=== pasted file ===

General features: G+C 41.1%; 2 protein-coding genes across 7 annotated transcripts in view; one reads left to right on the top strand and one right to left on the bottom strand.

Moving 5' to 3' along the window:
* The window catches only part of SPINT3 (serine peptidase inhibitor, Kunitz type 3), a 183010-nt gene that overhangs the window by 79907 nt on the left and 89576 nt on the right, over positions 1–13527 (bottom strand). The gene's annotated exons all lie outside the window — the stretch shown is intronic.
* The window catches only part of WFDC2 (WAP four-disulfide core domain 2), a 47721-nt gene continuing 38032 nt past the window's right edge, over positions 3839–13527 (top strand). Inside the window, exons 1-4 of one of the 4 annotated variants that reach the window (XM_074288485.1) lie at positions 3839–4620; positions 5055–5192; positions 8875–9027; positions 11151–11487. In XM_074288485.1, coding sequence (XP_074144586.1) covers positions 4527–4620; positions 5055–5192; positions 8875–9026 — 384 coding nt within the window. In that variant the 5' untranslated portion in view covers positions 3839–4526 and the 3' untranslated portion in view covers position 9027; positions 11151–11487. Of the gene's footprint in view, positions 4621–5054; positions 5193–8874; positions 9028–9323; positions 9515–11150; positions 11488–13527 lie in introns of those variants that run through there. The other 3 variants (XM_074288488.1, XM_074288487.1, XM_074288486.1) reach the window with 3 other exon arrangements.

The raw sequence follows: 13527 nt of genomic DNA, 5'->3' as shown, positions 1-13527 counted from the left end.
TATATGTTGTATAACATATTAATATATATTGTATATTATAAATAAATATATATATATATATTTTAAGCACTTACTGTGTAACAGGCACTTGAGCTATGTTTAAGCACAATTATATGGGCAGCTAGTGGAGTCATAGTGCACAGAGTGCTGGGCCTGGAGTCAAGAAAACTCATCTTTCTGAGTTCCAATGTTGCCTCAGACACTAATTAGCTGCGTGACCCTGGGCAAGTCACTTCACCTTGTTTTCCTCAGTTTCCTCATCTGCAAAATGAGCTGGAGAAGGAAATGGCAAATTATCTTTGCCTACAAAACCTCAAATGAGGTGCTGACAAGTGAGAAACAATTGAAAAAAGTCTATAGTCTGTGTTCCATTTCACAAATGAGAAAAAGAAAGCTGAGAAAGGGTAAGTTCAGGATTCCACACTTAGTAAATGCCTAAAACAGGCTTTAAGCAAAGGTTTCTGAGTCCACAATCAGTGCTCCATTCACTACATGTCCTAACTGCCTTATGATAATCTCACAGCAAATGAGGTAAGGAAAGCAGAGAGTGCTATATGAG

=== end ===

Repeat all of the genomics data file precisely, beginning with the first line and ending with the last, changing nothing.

General features: G+C 41.1%; 2 protein-coding genes across 7 annotated transcripts in view; one reads left to right on the top strand and one right to left on the bottom strand.

Moving 5' to 3' along the window:
* The window catches only part of SPINT3 (serine peptidase inhibitor, Kunitz type 3), a 183010-nt gene that overhangs the window by 79907 nt on the left and 89576 nt on the right, over positions 1–13527 (bottom strand). The gene's annotated exons all lie outside the window — the stretch shown is intronic.
* The window catches only part of WFDC2 (WAP four-disulfide core domain 2), a 47721-nt gene continuing 38032 nt past the window's right edge, over positions 3839–13527 (top strand). Inside the window, exons 1-4 of one of the 4 annotated variants that reach the window (XM_074288485.1) lie at positions 3839–4620; positions 5055–5192; positions 8875–9027; positions 11151–11487. In XM_074288485.1, coding sequence (XP_074144586.1) covers positions 4527–4620; positions 5055–5192; positions 8875–9026 — 384 coding nt within the window. In that variant the 5' untranslated portion in view covers positions 3839–4526 and the 3' untranslated portion in view covers position 9027; positions 11151–11487. Of the gene's footprint in view, positions 4621–5054; positions 5193–8874; positions 9028–9323; positions 9515–11150; positions 11488–13527 lie in introns of those variants that run through there. The other 3 variants (XM_074288488.1, XM_074288487.1, XM_074288486.1) reach the window with 3 other exon arrangements.

The raw sequence follows: 13527 nt of genomic DNA, 5'->3' as shown, positions 1-13527 counted from the left end.
TATATGTTGTATAACATATTAATATATATTGTATATTATAAATAAATATATATATATATATTTTAAGCACTTACTGTGTAACAGGCACTTGAGCTATGTTTAAGCACAATTATATGGGCAGCTAGTGGAGTCATAGTGCACAGAGTGCTGGGCCTGGAGTCAAGAAAACTCATCTTTCTGAGTTCCAATGTTGCCTCAGACACTAATTAGCTGCGTGACCCTGGGCAAGTCACTTCACCTTGTTTTCCTCAGTTTCCTCATCTGCAAAATGAGCTGGAGAAGGAAATGGCAAATTATCTTTGCCTACAAAACCTCAAATGAGGTGCTGACAAGTGAGAAACAATTGAAAAAAGTCTATAGTCTGTGTTCCATTTCACAAATGAGAAAAAGAAAGCTGAGAAAGGGTAAGTTCAGGATTCCACACTTAGTAAATGCCTAAAACAGGCTTTAAGCAAAGGTTTCTGAGTCCACAATCAGTGCTCCATTCACTACATGTCCTAACTGCCTTATGATAATCTCACAGCAAATGAGGTAAGGAAAGCAGAGAGTGCTATATGAG